The human body is capable of so much expression, that it seems a shame to waste the opportunity to point out the power of illustrating action. The difficulty of representing movement on the inherently static surface of an illustration challenged artists for many centuries. There are some good rules of thumb that help create dynamic compositions, but they are not guaranteed to create the proper feeling of movement in all cases.
The basic illusion of movement is usually illustrated through the use of specifically designed composition. There are general ways to form compositions that lead an observer's eyes around an image. Keeping the eye moving, distracting it with details, and leading it rhythmically through a picture can create an inherent feeling of movement.
For this drawing we will be using colored pencils, as well as a standard #2 pencil.
The photograph was taken from a magazine to illustrate some of the dynamics of perceived action in the human form. The lines drawn on the photo represent the main lines and curves of the body. In this case the action is indicated by a strong diagonal body line and bodily curves in a pattern much like a spring. Diagonal compositions tend to convey a feeling of action, while horizontal and vertical ones tend to look more static.
The first step in drawing the figure is to get everything in proportion. Human proportions tend to vary widely, but using the standard rules of thumb the above geometric representation was created to keep the body proportional. As drawn, this figure is about seven to eight heads tall, creating a classical heroic model. The original skater was about six to seven heads tall, which is more in line with correct human proportions. The foot angles have also been changed to eliminate the bulk of the skates.
Next, the contours are detailed to create specific facial features, clothing and hair. The streamers were added to create a greater feeling of spinning movement. They and the hair twist in the wind like a corkscrew.
There are many brands of colored pencil on the market today. Some are very expensive, while others tend to be easier to afford. Basically, the pencil choice is up to the individual artist, but many of the more expensive brands are worth the price. Cheap colored pencils tend to be harder over all and often keep their point longer. This can be good for detailing, but they are not good when it comes to a smooth and burnished image. This image specifically utilizes Crayola pencils, which are middle of the road in quality for smoothness, and very good at keeping a point when one needs it.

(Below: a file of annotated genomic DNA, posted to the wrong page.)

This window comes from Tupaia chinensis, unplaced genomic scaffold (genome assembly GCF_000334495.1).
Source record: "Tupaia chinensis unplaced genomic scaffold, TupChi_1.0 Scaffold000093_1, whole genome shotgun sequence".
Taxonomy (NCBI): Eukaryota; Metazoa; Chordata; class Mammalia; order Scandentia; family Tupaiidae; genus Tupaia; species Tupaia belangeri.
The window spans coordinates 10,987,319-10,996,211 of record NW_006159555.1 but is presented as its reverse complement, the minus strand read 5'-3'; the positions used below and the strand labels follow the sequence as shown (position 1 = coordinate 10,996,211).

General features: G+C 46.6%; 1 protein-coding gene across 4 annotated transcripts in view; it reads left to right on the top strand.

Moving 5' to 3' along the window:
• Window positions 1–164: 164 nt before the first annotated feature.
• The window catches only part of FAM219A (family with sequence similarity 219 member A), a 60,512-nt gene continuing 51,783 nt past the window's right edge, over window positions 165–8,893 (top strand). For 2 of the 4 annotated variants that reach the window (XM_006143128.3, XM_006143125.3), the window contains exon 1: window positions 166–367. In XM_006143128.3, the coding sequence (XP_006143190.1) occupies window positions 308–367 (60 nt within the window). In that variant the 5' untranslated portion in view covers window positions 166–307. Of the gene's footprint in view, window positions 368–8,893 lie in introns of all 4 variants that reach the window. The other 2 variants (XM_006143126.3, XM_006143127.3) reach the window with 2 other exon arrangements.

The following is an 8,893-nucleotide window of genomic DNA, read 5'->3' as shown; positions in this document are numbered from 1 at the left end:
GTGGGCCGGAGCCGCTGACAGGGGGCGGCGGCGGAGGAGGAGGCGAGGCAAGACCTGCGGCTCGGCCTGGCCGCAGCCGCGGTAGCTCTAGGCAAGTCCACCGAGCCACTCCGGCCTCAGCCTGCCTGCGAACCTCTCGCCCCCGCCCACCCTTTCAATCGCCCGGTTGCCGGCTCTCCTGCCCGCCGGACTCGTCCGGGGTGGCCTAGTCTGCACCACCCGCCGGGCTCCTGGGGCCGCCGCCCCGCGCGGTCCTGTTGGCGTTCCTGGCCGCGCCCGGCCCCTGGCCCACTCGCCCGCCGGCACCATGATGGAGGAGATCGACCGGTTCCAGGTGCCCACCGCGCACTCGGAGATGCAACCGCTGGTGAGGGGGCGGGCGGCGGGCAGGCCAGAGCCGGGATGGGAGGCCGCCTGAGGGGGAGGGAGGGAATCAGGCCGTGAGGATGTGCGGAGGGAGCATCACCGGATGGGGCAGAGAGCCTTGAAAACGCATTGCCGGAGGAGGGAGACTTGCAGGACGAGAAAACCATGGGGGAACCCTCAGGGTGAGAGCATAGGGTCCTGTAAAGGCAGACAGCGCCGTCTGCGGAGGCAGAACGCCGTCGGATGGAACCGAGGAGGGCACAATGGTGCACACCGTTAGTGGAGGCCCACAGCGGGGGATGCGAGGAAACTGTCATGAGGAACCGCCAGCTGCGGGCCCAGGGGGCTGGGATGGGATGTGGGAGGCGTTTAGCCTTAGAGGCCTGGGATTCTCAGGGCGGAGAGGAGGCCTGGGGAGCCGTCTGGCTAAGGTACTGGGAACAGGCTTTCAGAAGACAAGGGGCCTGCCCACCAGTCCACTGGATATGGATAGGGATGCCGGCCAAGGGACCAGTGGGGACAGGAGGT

The clothing is relatively simple to color and shade, so that has been done here already. By varying the pencil pressure, each of the streamers becomes a unique monochromatic study in itself. Analogous colors are often used in shading to give a dynamic glow. This technique works well in a bright image like this one.
The values of the skin are a little more subtle and require the inclusion of an underdrawing in darker browns. The image is lightly shaded with darker browns so that a skin tone will allow them to show through when burnished over top.
The skin color is added over the underdrawing of the shadows, and details are added. Note the hair has black, brown and purple in it in varied concentrations. The lighter colors are placed as an underdrawing in this instance, and the black creates surface line shadows over top. A white pencil helps to burnish the highlights of the skin.
Finally, no picture seems complete without a background. Note that although the colors are general, they cooperate to show the horizon and concentrate in place to show reflection. Flat might have appeared rather dull and stifle could the feeling of movement we were trying to create.